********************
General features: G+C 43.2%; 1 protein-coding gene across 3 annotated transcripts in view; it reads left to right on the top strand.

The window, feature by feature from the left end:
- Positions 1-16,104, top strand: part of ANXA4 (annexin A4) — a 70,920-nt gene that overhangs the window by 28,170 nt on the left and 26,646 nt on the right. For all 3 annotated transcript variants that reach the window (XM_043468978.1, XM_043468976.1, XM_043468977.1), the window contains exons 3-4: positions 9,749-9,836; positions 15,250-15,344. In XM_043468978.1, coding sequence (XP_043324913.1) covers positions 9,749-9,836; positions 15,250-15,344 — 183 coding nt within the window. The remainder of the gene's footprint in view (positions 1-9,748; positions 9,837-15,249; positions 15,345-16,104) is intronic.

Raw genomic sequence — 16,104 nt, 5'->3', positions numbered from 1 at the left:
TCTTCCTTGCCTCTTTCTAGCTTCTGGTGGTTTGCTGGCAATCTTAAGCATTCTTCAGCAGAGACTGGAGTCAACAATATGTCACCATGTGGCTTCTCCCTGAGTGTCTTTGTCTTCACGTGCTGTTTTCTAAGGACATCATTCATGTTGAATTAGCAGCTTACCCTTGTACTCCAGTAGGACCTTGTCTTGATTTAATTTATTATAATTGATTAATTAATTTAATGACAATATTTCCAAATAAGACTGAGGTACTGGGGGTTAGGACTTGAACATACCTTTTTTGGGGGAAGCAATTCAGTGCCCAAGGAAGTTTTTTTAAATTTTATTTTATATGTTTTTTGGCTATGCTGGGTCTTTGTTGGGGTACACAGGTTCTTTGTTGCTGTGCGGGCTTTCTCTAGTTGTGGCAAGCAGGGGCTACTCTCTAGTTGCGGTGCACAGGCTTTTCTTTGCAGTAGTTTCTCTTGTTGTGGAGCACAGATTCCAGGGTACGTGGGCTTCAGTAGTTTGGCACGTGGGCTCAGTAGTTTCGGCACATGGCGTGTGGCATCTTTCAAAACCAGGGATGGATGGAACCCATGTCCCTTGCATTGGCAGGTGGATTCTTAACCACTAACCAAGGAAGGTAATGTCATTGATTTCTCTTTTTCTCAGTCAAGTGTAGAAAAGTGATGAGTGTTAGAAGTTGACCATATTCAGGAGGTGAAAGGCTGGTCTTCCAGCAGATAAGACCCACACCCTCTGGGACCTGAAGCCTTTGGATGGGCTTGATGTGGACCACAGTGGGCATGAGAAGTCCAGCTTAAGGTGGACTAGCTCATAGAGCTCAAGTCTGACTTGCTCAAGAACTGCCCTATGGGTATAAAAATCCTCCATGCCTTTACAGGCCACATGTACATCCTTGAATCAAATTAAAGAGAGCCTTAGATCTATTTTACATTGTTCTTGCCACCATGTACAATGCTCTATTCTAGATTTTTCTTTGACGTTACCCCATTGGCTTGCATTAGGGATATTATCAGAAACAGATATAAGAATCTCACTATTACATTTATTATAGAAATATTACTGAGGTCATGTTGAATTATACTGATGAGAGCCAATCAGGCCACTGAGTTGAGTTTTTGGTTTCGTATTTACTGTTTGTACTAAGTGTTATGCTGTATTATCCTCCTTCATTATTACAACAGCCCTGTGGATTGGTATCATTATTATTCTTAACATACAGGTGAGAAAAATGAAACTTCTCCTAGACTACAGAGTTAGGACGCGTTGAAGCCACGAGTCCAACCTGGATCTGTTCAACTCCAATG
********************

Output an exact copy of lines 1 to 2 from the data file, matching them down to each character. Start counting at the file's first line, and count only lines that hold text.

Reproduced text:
General features: G+C 43.2%; 1 protein-coding gene across 3 annotated transcripts in view; it reads left to right on the top strand.

The window, feature by feature from the left end: